Page:The Works of Lord Byron (ed. Coleridge, Prothero) - Volume 2.djvu/471

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CANTO IV.]
429
CHILDE HAROLD’S PILGRIMAGE.

CXXXV.

That curse shall be Forgiveness.—Have I not—
Hear me, my mother Earth! behold it, Heaven!—
Have I not had to wrestle with my lot?
Have I not suffered things to be forgiven?
Have I not had my brain seared, my heart riven,
Hopes sapped, name blighted, Life's life lied away?
And only not to desperation driven,
Because not altogether of such clay
As rots into the souls of those whom I survey.


CXXXVI.[1]

From mighty wrongs to petty perfidy
Have I not seen what human things could do?
From the loud roar of foaming calumny
To the small whisper of the as paltry few—
And subtler venom of the reptile crew,

The Janus glance[2] of whose significant eye,
  1. If to forgive be "heaping coals of Fire"
    As God hath spoken—on the heads of foes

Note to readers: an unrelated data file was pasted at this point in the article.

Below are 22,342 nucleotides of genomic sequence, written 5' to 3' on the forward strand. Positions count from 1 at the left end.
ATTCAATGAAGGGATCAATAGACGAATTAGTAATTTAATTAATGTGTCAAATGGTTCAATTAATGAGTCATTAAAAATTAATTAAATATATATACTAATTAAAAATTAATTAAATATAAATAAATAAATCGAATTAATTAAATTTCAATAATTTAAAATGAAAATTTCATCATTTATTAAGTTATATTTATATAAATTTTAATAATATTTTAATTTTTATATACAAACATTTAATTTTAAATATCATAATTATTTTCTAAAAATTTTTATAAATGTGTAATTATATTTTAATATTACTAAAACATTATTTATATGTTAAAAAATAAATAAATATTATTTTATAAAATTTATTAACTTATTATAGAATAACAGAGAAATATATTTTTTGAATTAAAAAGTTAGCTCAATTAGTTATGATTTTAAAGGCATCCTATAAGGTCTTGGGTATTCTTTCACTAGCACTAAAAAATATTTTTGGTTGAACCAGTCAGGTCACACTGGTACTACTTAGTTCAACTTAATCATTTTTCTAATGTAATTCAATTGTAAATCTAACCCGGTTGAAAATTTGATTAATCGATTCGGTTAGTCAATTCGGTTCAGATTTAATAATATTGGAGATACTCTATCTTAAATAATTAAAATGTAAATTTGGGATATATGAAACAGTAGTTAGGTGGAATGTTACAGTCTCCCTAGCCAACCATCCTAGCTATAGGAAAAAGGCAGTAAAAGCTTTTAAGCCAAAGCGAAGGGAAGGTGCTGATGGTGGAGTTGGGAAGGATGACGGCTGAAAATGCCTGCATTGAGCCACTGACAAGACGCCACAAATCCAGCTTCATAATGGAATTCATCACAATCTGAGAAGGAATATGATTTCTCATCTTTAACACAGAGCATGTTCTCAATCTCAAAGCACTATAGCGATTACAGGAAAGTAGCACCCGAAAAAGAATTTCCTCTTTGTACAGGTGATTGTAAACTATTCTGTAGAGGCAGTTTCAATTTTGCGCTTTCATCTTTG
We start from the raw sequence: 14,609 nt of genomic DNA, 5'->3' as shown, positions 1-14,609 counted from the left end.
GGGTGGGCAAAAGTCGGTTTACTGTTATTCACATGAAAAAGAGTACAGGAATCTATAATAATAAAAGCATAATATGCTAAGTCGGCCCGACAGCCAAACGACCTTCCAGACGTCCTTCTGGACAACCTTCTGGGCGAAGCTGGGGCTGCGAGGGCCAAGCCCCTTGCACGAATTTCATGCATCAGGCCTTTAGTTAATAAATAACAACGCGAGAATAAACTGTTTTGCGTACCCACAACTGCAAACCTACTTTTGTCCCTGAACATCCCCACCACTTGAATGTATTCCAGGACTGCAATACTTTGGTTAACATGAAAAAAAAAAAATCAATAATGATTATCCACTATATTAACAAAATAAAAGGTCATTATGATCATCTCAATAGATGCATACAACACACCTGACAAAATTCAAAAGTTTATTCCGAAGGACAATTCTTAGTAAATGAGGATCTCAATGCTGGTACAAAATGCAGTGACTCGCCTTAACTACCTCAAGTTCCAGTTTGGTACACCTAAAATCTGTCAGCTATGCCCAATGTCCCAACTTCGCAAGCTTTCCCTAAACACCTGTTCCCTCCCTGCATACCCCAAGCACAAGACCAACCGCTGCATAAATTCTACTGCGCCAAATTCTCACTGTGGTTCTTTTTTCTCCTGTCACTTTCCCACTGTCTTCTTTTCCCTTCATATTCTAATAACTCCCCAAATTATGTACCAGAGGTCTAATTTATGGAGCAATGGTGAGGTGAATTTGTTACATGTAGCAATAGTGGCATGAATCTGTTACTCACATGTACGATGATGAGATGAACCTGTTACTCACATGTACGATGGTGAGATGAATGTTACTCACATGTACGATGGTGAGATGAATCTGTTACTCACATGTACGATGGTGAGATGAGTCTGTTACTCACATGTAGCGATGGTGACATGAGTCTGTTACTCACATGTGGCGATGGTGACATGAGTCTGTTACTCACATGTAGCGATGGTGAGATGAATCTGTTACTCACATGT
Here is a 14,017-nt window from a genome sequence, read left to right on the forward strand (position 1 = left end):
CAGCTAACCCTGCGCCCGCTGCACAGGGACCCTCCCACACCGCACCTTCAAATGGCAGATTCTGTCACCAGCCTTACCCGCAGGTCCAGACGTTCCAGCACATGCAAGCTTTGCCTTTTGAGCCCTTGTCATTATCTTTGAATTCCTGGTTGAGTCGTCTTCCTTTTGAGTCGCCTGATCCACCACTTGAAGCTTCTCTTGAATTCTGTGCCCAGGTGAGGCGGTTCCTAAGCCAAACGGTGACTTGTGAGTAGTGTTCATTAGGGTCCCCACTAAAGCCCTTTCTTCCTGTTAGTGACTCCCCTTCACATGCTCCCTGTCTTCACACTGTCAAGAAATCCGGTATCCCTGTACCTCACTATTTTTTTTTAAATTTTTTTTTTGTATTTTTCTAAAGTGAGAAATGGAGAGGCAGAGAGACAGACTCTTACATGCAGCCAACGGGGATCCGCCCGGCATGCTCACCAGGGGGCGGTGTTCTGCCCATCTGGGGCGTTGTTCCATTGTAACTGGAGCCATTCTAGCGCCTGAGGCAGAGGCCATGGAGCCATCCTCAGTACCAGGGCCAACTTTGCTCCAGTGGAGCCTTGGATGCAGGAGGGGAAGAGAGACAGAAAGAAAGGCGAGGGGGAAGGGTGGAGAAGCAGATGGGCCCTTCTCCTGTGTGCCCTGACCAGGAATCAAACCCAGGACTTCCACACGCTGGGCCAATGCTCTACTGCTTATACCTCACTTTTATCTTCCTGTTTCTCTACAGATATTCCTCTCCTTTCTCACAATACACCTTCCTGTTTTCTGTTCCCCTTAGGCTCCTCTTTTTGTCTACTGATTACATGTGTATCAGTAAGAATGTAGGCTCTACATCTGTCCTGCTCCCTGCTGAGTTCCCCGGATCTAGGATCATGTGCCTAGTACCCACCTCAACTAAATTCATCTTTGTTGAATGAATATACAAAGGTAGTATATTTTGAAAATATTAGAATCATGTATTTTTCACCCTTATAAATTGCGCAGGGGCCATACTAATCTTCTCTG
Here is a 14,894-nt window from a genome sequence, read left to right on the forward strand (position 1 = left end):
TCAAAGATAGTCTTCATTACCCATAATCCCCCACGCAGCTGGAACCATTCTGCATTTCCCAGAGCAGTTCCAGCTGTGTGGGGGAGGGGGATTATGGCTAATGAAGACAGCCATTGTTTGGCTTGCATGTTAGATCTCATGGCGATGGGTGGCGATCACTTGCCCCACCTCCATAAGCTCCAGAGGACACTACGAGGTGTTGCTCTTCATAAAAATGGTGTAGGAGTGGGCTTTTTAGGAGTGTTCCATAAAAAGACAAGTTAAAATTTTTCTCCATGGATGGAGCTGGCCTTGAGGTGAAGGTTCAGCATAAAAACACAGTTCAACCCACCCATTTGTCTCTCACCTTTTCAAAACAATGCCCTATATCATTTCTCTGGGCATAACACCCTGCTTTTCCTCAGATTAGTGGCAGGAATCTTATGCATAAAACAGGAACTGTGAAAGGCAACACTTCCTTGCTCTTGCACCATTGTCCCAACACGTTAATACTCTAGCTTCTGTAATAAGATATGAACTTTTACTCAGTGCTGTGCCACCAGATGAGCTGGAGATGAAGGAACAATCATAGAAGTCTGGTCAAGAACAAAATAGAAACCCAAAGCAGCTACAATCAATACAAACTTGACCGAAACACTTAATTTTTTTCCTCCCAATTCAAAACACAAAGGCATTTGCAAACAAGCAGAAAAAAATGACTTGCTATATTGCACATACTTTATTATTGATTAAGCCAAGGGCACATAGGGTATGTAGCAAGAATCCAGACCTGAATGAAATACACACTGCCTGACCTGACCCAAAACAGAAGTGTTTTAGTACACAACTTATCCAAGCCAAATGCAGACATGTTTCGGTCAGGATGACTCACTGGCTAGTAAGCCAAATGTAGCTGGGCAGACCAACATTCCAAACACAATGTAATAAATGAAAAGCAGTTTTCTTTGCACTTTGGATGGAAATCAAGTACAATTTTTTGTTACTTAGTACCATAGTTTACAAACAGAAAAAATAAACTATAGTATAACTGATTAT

Mine should be a Volcano—and rise higher
    Than o'er the Titans crushed Olympus rose
    Than Athos soars, or blazing Ætna glows:
    True—they who stung were petty things—but what
    Than serpent's sting produce more deadly throes.
    The Lion may be tortured by the Gnat

    Who sucks the slumberer's blood—the Eagle? no, the Bat.[a]—[MS. M.]


    ^  a. [The "Bat" was "a sobriquet by which Lady Caroline Lamb was well known in London society." An Italian translation of her novel, Glenarvon, was at this time in the press at Venice (see letter to Murray, August 7, 1817), and it is probable that Byron, who declined to interdict its publication, took his revenge in a petulant stanza, which, on second thoughts, he decided to omit. (See note by Mr. Richard Edgcumbe, Notes and Queries, eighth series, 1895, viii. 101.)]

  2. [Compare "Lines on hearing that Lady Byron was ill," lines 53-55.]